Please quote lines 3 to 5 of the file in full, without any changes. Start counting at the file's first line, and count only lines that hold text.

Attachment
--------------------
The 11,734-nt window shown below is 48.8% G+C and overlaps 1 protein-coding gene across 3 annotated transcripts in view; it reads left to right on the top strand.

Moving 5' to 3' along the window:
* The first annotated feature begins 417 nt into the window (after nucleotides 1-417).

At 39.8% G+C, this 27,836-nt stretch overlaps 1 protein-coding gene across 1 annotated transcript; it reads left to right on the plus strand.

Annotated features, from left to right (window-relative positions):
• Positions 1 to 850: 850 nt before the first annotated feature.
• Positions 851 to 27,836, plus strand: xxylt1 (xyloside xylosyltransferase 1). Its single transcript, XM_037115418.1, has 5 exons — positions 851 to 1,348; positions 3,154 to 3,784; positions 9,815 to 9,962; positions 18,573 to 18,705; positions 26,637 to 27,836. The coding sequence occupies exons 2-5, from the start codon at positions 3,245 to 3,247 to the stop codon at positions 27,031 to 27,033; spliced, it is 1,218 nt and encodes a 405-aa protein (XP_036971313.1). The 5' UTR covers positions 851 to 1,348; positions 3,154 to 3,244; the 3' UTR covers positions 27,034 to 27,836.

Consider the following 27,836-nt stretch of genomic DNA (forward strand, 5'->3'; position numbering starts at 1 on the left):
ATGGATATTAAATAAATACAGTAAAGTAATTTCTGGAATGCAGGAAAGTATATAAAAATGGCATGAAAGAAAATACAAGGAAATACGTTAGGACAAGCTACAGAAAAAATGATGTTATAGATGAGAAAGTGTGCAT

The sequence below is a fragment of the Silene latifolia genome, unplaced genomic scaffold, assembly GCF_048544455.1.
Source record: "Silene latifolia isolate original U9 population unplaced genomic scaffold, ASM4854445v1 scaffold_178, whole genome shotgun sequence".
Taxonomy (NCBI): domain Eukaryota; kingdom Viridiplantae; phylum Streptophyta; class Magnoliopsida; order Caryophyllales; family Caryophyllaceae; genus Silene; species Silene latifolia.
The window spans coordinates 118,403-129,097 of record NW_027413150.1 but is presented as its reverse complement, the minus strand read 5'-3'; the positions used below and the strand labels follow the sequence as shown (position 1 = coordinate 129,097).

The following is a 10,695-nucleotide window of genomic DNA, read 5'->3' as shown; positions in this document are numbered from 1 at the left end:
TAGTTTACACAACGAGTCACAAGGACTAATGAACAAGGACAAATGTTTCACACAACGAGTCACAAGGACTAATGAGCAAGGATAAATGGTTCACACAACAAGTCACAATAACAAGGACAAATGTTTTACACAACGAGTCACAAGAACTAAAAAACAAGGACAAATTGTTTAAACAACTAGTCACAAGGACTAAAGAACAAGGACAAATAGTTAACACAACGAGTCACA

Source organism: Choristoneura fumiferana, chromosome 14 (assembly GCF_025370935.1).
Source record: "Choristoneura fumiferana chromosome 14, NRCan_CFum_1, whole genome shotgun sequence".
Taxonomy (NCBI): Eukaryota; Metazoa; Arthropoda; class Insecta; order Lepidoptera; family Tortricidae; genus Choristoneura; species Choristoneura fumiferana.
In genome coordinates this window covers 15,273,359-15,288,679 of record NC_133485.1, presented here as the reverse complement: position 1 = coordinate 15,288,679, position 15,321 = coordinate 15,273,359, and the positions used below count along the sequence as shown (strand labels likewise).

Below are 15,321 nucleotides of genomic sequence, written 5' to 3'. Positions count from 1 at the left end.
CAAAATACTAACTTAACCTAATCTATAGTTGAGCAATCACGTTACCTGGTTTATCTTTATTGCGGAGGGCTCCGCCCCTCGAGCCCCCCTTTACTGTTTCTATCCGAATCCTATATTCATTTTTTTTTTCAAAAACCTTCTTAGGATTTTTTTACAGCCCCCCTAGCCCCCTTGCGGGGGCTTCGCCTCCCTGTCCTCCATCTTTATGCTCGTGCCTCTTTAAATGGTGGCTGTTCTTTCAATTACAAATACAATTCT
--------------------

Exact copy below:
* The first annotated feature begins 417 nt into the window (after nucleotides 1-417).

At 39.8% G+C, this 27,836-nt stretch overlaps 1 protein-coding gene across 1 annotated transcript; it reads left to right on the plus strand.

Annotated features, from left to right (window-relative positions):